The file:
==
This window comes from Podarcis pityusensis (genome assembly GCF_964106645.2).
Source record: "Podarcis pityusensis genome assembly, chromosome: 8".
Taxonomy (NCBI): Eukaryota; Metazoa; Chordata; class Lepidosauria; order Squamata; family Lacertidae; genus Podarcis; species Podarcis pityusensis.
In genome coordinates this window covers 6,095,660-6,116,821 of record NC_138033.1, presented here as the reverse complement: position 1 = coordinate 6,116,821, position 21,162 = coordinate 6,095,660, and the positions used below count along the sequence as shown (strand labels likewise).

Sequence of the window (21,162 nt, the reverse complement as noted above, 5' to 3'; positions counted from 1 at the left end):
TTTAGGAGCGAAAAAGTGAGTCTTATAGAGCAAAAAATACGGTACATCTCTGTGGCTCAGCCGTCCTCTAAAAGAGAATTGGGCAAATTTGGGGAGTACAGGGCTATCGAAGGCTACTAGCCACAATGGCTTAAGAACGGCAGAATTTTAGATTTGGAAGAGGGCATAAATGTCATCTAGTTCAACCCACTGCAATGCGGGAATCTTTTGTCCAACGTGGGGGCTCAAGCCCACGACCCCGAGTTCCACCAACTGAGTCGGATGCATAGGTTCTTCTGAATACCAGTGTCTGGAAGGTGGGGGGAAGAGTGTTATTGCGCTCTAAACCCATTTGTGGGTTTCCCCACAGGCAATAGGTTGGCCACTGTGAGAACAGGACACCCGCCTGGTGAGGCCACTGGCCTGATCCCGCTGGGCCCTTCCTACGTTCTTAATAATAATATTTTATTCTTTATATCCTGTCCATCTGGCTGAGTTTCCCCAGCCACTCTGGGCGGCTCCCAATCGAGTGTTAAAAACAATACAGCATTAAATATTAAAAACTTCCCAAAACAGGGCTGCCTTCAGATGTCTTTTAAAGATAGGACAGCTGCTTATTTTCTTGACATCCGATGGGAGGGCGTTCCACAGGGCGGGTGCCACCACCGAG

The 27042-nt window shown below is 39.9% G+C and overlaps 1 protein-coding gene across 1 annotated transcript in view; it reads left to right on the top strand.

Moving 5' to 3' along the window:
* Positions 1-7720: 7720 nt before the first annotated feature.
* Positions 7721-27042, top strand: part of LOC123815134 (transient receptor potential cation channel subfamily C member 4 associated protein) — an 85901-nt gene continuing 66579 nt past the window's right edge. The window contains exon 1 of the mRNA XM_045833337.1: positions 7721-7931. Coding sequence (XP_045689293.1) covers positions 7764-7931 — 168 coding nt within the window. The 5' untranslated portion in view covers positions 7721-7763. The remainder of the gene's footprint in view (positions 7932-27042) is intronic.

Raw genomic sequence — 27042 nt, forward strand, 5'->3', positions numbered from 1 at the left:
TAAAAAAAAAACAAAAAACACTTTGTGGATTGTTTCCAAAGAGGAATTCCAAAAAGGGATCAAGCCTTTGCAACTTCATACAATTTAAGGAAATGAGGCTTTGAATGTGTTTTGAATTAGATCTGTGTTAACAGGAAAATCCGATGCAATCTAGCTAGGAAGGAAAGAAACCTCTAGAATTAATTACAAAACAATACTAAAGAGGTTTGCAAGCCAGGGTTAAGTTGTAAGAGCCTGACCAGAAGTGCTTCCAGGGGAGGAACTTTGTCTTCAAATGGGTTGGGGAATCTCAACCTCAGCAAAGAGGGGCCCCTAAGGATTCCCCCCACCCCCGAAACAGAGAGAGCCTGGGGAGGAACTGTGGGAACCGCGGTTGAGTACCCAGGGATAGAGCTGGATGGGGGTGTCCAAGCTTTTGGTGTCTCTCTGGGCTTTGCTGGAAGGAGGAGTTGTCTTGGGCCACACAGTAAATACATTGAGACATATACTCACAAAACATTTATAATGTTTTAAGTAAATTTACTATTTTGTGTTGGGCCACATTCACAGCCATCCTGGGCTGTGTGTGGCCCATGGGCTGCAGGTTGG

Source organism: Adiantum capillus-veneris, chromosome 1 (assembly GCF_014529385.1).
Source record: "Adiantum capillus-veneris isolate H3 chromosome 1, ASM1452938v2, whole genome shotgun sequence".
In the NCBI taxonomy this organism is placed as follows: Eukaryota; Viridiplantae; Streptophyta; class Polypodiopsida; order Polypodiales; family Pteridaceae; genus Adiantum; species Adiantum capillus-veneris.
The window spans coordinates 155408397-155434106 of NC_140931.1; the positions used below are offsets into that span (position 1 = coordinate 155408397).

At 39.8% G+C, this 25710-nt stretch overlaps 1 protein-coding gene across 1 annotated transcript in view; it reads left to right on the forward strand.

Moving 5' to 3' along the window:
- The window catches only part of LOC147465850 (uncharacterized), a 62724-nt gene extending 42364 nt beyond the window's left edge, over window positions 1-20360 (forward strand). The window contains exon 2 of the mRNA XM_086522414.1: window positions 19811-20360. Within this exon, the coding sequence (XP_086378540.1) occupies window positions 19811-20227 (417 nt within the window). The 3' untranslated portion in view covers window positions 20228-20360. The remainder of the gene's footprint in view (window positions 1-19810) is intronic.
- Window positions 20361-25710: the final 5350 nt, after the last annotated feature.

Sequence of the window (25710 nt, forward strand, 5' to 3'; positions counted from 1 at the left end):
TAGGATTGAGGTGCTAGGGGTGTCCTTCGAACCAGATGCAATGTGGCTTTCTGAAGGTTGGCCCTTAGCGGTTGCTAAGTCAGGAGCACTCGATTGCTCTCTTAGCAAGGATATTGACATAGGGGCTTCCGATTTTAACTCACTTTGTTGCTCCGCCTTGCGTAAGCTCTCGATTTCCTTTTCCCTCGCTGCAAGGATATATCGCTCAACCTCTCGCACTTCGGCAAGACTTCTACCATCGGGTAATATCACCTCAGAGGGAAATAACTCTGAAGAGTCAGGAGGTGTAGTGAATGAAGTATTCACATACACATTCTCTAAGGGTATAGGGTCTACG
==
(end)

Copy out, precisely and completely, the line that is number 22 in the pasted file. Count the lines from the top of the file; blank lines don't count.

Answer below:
TAGGATTGAGGTGCTAGGGGTGTCCTTCGAACCAGATGCAATGTGGCTTTCTGAAGGTTGGCCCTTAGCGGTTGCTAAGTCAGGAGCACTCGATTGCTCTCTTAGCAAGGATATTGACATAGGGGCTTCCGATTTTAACTCACTTTGTTGCTCCGCCTTGCGTAAGCTCTCGATTTCCTTTTCCCTCGCTGCAAGGATATATCGCTCAACCTCTCGCACTTCGGCAAGACTTCTACCATCGGGTAATATCACCTCAGAGGGAAATAACTCTGAAGAGTCAGGAGGTGTAGTGAATGAAGTATTCACATACACATTCTCTAAGGGTATAGGGTCTACG